Zoe

Quit your professional career to work in food

By Zoe Perrett

That hot-property restaurant you’re going to set up; that killer cookie recipe that’ll make you a millionaire; that cookbook that you’ll be signing ’til you have hand cramp… We’ve all had those 4pm ‘quit your job and move into food’ desk daydreams. At FoodStars, we do all we can to make getting your business off the ground as easy as possible, which is why we have our kitchens to rent across London in key urban locations. So, these days, those food daydreams are closer to a reality than ever.

For an increasing number of upstarts, the dream of starting a food business has already become a reality. Anyone who’s made the leap will tell you to expect a lot of hard graft and a fair few obstacles to overcome – after all, the path to becoming a food entrepreneur rarely does run smooth – but with a bit of grit, determination, and talent, great things are possible.

As Asma Khan knows well. When the cook launched Darjeeling Express back in 2012, she had no idea how to launch a food start-up – or indeed that, five years on, her Calcutta-inspired pop-up supperclubs would be selling out The Cinnamon Club. But by cleverly building and nurturing (not to mention feeding!) a network of professional chefs, members of the food media, and artisan ingredient suppliers, she was able to learn on the job; ultimately quitting a professional career as a lawyer to concentrate on her new food business full-time.

Networking and skills exchange are often key in the quest to become a food entrepreneur. Spice Kitchen’s Sanjay Aggarwal initially set up his family spice business as a tiny retirement project for his parents. His ‘nothing ventured, nothing gained’ attitude when it came to approaching high-profile chefs, journalists and broadcasters rapidly paid off, and, through smart use of social media and the skills he’d honed as a dental recruiter, he quickly established a solid brand identity – and reputation – for Spice Kitchen.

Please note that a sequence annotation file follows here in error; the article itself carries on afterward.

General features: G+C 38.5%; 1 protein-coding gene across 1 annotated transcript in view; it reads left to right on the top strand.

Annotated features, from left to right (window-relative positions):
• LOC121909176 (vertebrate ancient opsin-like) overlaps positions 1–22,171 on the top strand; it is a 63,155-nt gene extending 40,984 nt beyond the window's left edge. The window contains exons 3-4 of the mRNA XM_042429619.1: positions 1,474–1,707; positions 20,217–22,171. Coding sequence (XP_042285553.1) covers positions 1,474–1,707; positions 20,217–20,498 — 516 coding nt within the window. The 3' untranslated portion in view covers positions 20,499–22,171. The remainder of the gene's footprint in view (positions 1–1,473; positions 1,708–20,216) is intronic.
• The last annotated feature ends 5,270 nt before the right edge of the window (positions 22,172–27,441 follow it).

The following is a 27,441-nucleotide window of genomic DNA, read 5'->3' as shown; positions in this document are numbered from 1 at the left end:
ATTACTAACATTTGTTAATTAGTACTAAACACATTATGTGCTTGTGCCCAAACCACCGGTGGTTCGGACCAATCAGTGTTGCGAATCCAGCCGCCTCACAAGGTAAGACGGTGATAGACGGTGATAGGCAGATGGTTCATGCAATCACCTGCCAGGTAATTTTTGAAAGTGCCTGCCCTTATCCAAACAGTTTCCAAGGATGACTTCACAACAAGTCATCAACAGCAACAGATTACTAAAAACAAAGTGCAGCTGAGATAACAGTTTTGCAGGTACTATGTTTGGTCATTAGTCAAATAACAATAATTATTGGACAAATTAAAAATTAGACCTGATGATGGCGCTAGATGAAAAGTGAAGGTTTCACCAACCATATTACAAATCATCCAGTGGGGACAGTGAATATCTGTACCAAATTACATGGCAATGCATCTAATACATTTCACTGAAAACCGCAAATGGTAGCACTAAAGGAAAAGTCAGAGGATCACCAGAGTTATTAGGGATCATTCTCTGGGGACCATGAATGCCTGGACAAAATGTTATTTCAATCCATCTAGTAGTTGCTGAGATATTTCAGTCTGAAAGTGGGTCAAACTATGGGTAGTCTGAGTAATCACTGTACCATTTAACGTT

Many will claim that your product is the most important thing to get right, and there’s no denying that Spice Kitchen’s are top-drawer. But if you want to start a successful food business in the artisan food industry, personality can be every bit as important. Accordingly, Sanjay’s ensured that he’s regarded as a bit of a ‘go-to guy’; generous with industry advice, adept at tracking down elusive skills and services, and creating bespoke spice blends for fellow small businesses.

One of those businesses is Fifth Dimension Chocolates, whose co-founder Russell Pullan quit a professional career in broadcast media to establish his now-award-winning business. Both he and partner Albert Chau are entirely self-taught chocolatiers – not that you’d know it gauging from how successful the food start-up has proved over the past four years. Fifth Dimension specialises in destination-inspired filled chocolates; each quirky creation named for a world city. The canny concept increases brand recognition; as does vibrant use of colour across the collection.

One of the latest additions to Fifth Dimension’s range is the Cape Town – a milk chocolate with a raisin and curry-spiced ganache. The signature spice blend was the result of a collaboration with Spice Kitchen; the final outcome from a number of trials which ensured not only that the product had the perfect profile, but that both brands could co- and cross-promote.

Quitting your professional career to work in food isn’t something to be blase about; but becoming a food entrepreneur is far from beyond the realms of imagination. It’s a path many have embarked on with both success and industry longevity (meet the FoodStars members), and it’s one that’s becoming more well-trodden all the time. There’s no magic formula, and there are many ways to skin a cat. Work hard, work smart, and learn from those who came before you, and you stand a good chance of making that desk daydream your reality.

Author Bio

Zoe Perrett is a food writer with a vested interest in Indian cuisine and fine chocolate (and blogs devoted to both topics). As Good Things magazine’s editor, she knows a thing or two about what’s going on in the gastrophere. Food is her business – and she makes it her business to spot, promote, and support the tastiest artisans and start-ups.

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